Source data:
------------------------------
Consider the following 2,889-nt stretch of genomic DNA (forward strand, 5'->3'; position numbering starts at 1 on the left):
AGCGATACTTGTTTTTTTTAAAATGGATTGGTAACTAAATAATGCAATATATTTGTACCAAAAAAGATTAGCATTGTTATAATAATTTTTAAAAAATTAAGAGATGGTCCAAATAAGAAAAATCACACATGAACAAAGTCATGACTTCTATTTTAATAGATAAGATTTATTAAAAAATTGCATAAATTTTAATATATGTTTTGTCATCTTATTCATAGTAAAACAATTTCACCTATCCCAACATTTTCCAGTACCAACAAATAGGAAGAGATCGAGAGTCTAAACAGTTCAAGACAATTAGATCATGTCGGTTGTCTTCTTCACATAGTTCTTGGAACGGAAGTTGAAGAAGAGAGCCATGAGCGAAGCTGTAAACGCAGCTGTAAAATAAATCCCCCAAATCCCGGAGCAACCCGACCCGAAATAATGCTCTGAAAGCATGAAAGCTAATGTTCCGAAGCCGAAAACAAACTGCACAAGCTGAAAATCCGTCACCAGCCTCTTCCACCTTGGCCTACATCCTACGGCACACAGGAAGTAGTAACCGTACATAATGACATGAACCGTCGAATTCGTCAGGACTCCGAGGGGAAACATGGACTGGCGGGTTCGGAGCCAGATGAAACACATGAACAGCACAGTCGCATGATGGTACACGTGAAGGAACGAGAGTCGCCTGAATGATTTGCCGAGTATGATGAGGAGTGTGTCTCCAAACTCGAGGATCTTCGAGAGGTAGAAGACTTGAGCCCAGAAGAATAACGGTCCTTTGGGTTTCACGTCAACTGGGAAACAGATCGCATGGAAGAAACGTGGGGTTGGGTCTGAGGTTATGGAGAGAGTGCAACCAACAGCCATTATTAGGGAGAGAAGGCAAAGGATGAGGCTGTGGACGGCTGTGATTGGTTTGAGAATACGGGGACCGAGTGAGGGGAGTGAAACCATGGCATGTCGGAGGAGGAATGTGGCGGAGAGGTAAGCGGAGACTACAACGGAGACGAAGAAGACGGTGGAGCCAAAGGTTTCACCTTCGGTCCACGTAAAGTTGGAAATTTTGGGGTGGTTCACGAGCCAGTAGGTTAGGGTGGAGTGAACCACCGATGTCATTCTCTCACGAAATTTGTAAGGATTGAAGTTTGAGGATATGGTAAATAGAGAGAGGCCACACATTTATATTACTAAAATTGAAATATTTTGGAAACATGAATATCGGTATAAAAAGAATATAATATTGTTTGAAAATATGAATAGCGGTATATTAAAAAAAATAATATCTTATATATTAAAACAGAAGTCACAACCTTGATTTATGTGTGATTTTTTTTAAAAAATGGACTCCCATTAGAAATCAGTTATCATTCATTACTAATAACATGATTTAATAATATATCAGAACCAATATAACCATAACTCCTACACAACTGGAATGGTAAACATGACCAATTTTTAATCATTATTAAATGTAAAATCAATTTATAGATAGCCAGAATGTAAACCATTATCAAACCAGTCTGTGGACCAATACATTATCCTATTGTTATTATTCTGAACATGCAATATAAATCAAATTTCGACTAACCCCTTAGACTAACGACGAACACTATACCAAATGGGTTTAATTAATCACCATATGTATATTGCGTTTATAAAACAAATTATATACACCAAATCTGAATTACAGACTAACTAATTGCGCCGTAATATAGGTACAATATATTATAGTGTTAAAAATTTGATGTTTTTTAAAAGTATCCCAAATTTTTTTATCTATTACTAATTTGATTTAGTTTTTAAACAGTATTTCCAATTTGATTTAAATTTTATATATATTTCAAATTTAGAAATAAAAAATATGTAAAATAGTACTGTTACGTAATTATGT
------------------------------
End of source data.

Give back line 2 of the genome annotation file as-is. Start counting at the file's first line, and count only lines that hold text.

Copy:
AGCGATACTTGTTTTTTTTAAAATGGATTGGTAACTAAATAATGCAATATATTTGTACCAAAAAAGATTAGCATTGTTATAATAATTTTTAAAAAATTAAGAGATGGTCCAAATAAGAAAAATCACACATGAACAAAGTCATGACTTCTATTTTAATAGATAAGATTTATTAAAAAATTGCATAAATTTTAATATATGTTTTGTCATCTTATTCATAGTAAAACAATTTCACCTATCCCAACATTTTCCAGTACCAACAAATAGGAAGAGATCGAGAGTCTAAACAGTTCAAGACAATTAGATCATGTCGGTTGTCTTCTTCACATAGTTCTTGGAACGGAAGTTGAAGAAGAGAGCCATGAGCGAAGCTGTAAACGCAGCTGTAAAATAAATCCCCCAAATCCCGGAGCAACCCGACCCGAAATAATGCTCTGAAAGCATGAAAGCTAATGTTCCGAAGCCGAAAACAAACTGCACAAGCTGAAAATCCGTCACCAGCCTCTTCCACCTTGGCCTACATCCTACGGCACACAGGAAGTAGTAACCGTACATAATGACATGAACCGTCGAATTCGTCAGGACTCCGAGGGGAAACATGGACTGGCGGGTTCGGAGCCAGATGAAACACATGAACAGCACAGTCGCATGATGGTACACGTGAAGGAACGAGAGTCGCCTGAATGATTTGCCGAGTATGATGAGGAGTGTGTCTCCAAACTCGAGGATCTTCGAGAGGTAGAAGACTTGAGCCCAGAAGAATAACGGTCCTTTGGGTTTCACGTCAACTGGGAAACAGATCGCATGGAAGAAACGTGGGGTTGGGTCTGAGGTTATGGAGAGAGTGCAACCAACAGCCATTATTAGGGAGAGAAGGCAAAGGATGAGGCTGTGGACGGCTGTGATTGGTTTGAGAATACGGGGACCGAGTGAGGGGAGTGAAACCATGGCATGTCGGAGGAGGAATGTGGCGGAGAGGTAAGCGGAGACTACAACGGAGACGAAGAAGACGGTGGAGCCAAAGGTTTCACCTTCGGTCCACGTAAAGTTGGAAATTTTGGGGTGGTTCACGAGCCAGTAGGTTAGGGTGGAGTGAACCACCGATGTCATTCTCTCACGAAATTTGTAAGGATTGAAGTTTGAGGATATGGTAAATAGAGAGAGGCCACACATTTATATTACTAAAATTGAAATATTTTGGAAACATGAATATCGGTATAAAAAGAATATAATATTGTTTGAAAATATGAATAGCGGTATATTAAAAAAAATAATATCTTATATATTAAAACAGAAGTCACAACCTTGATTTATGTGTGATTTTTTTTAAAAAATGGACTCCCATTAGAAATCAGTTATCATTCATTACTAATAACATGATTTAATAATATATCAGAACCAATATAACCATAACTCCTACACAACTGGAATGGTAAACATGACCAATTTTTAATCATTATTAAATGTAAAATCAATTTATAGATAGCCAGAATGTAAACCATTATCAAACCAGTCTGTGGACCAATACATTATCCTATTGTTATTATTCTGAACATGCAATATAAATCAAATTTCGACTAACCCCTTAGACTAACGACGAACACTATACCAAATGGGTTTAATTAATCACCATATGTATATTGCGTTTATAAAACAAATTATATACACCAAATCTGAATTACAGACTAACTAATTGCGCCGTAATATAGGTACAATATATTATAGTGTTAAAAATTTGATGTTTTTTAAAAGTATCCCAAATTTTTTTATCTATTACTAATTTGATTTAGTTTTTAAACAGTATTTCCAATTTGATTTAAATTTTATATATATTTCAAATTTAGAAATAAAAAATATGTAAAATAGTACTGTTACGTAATTATGT